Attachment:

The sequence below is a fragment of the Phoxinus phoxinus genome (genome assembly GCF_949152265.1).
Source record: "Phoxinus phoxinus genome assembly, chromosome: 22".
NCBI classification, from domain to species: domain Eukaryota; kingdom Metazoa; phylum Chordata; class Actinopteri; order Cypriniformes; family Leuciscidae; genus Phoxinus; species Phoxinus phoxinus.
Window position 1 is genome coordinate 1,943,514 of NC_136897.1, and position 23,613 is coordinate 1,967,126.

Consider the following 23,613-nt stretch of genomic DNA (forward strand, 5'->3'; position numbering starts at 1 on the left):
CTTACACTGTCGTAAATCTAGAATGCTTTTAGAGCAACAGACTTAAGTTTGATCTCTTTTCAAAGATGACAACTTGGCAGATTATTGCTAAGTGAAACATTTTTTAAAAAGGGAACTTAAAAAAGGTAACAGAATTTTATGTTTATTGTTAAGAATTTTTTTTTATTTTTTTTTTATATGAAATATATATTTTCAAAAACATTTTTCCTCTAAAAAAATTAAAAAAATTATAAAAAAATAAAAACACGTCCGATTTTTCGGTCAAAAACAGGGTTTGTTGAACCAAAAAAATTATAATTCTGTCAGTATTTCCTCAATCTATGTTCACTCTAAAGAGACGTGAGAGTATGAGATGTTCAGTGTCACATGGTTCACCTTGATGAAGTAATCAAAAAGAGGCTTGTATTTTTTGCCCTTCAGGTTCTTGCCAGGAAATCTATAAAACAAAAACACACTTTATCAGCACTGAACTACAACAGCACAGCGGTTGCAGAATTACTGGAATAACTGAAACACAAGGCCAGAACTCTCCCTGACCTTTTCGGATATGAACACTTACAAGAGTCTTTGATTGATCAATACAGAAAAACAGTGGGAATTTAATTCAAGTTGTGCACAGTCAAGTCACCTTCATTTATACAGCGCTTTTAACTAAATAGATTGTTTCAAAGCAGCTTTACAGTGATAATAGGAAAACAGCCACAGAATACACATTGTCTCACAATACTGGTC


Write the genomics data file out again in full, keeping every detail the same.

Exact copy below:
The sequence below is a fragment of the Phoxinus phoxinus genome (genome assembly GCF_949152265.1).
Source record: "Phoxinus phoxinus genome assembly, chromosome: 22".
NCBI classification, from domain to species: domain Eukaryota; kingdom Metazoa; phylum Chordata; class Actinopteri; order Cypriniformes; family Leuciscidae; genus Phoxinus; species Phoxinus phoxinus.
Window position 1 is genome coordinate 1,943,514 of NC_136897.1, and position 23,613 is coordinate 1,967,126.

Consider the following 23,613-nt stretch of genomic DNA (forward strand, 5'->3'; position numbering starts at 1 on the left):
CTTACACTGTCGTAAATCTAGAATGCTTTTAGAGCAACAGACTTAAGTTTGATCTCTTTTCAAAGATGACAACTTGGCAGATTATTGCTAAGTGAAACATTTTTTAAAAAGGGAACTTAAAAAAGGTAACAGAATTTTATGTTTATTGTTAAGAATTTTTTTTTATTTTTTTTTTATATGAAATATATATTTTCAAAAACATTTTTCCTCTAAAAAAATTAAAAAAATTATAAAAAAATAAAAACACGTCCGATTTTTCGGTCAAAAACAGGGTTTGTTGAACCAAAAAAATTATAATTCTGTCAGTATTTCCTCAATCTATGTTCACTCTAAAGAGACGTGAGAGTATGAGATGTTCAGTGTCACATGGTTCACCTTGATGAAGTAATCAAAAAGAGGCTTGTATTTTTTGCCCTTCAGGTTCTTGCCAGGAAATCTATAAAACAAAAACACACTTTATCAGCACTGAACTACAACAGCACAGCGGTTGCAGAATTACTGGAATAACTGAAACACAAGGCCAGAACTCTCCCTGACCTTTTCGGATATGAACACTTACAAGAGTCTTTGATTGATCAATACAGAAAAACAGTGGGAATTTAATTCAAGTTGTGCACAGTCAAGTCACCTTCATTTATACAGCGCTTTTAACTAAATAGATTGTTTCAAAGCAGCTTTACAGTGATAATAGGAAAACAGCCACAGAATACACATTGTCTCACAATACTGGTC